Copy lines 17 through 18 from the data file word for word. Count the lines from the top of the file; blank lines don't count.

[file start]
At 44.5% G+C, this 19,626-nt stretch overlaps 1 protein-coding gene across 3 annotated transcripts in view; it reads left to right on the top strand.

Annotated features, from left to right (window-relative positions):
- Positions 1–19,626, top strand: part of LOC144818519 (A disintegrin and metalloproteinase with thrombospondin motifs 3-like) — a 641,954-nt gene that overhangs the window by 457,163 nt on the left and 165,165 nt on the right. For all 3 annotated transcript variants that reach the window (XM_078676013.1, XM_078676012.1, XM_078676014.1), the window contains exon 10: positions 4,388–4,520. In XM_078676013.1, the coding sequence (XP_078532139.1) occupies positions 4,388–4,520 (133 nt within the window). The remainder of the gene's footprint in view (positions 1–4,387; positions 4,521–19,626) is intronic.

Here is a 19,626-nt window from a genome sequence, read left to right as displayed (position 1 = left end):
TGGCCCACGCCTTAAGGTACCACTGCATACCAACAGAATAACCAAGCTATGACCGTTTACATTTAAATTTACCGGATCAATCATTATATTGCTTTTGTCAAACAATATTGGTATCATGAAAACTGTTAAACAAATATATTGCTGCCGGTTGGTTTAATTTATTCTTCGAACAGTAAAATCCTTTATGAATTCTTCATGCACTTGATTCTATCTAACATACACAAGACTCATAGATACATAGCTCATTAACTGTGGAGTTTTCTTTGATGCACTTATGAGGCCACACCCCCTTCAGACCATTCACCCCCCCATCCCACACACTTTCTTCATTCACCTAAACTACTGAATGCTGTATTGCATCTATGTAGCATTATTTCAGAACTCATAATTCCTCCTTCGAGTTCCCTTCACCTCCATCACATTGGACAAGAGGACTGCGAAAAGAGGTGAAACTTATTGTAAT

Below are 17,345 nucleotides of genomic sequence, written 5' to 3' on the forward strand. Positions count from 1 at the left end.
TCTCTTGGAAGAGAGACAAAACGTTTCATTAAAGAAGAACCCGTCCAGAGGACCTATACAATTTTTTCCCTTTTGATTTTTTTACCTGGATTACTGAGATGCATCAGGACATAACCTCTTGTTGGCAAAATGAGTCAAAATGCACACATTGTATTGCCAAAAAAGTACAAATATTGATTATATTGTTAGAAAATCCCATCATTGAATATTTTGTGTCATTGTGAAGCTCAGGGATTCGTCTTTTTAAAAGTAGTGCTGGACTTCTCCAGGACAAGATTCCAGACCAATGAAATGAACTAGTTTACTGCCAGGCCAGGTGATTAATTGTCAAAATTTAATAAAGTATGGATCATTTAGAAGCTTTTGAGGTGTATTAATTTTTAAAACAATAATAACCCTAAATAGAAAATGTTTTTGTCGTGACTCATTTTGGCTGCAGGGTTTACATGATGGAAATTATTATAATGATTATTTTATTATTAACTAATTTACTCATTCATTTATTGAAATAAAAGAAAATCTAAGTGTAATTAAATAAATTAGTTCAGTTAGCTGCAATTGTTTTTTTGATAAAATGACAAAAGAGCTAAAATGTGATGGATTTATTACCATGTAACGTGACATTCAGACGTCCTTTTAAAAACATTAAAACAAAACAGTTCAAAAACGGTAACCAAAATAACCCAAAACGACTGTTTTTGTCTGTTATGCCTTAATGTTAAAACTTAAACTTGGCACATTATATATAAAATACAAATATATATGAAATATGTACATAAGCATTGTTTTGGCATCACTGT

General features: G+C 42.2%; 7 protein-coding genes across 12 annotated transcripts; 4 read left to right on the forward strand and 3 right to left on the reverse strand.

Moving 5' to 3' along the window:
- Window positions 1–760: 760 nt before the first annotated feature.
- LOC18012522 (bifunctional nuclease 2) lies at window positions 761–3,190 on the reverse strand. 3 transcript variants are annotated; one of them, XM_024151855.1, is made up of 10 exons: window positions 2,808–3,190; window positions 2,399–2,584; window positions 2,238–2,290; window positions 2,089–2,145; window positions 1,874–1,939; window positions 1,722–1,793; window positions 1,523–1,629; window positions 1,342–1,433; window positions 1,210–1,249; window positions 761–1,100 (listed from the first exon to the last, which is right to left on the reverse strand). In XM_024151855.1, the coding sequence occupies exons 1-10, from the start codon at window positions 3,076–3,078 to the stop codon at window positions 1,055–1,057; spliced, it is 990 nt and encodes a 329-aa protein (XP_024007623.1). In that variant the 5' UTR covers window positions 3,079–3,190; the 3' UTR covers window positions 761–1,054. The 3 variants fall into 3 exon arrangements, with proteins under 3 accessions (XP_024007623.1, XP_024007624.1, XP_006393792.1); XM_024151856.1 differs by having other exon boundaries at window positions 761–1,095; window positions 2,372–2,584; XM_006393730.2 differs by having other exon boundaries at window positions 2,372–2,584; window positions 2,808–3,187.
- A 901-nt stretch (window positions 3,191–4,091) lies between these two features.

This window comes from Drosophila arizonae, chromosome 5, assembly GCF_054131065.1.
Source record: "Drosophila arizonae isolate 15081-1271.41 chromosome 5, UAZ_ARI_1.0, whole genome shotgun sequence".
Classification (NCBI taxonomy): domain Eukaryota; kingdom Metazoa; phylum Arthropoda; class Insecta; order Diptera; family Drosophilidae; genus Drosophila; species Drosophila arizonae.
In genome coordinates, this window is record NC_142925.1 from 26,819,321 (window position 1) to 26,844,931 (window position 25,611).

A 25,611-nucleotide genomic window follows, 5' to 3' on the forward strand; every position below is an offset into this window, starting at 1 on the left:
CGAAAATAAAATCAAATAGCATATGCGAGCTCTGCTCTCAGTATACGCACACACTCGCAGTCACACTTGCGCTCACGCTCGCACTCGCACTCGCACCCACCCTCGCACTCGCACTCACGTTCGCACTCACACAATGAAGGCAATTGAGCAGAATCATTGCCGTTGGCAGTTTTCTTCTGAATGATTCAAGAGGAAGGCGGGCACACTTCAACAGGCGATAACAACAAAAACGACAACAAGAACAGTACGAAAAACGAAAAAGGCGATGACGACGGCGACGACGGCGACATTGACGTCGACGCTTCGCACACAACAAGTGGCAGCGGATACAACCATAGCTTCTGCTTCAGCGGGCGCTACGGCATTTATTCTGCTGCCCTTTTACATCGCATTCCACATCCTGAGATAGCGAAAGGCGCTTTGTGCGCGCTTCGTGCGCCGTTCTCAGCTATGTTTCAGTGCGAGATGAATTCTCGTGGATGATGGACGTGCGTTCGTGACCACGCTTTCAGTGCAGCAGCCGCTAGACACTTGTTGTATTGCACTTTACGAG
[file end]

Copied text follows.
A 25,611-nucleotide genomic window follows, 5' to 3' on the forward strand; every position below is an offset into this window, starting at 1 on the left:
CGAAAATAAAATCAAATAGCATATGCGAGCTCTGCTCTCAGTATACGCACACACTCGCAGTCACACTTGCGCTCACGCTCGCACTCGCACTCGCACCCACCCTCGCACTCGCACTCACGTTCGCACTCACACAATGAAGGCAATTGAGCAGAATCATTGCCGTTGGCAGTTTTCTTCTGAATGATTCAAGAGGAAGGCGGGCACACTTCAACAGGCGATAACAACAAAAACGACAACAAGAACAGTACGAAAAACGAAAAAGGCGATGACGACGGCGACGACGGCGACATTGACGTCGACGCTTCGCACACAACAAGTGGCAGCGGATACAACCATAGCTTCTGCTTCAGCGGGCGCTACGGCATTTATTCTGCTGCCCTTTTACATCGCATTCCACATCCTGAGATAGCGAAAGGCGCTTTGTGCGCGCTTCGTGCGCCGTTCTCAGCTATGTTTCAGTGCGAGATGAATTCTCGTGGATGATGGACGTGCGTTCGTGACCACGCTTTCAGTGCAGCAGCCGCTAGACACTTGTTGTATTGCACTTTACGAG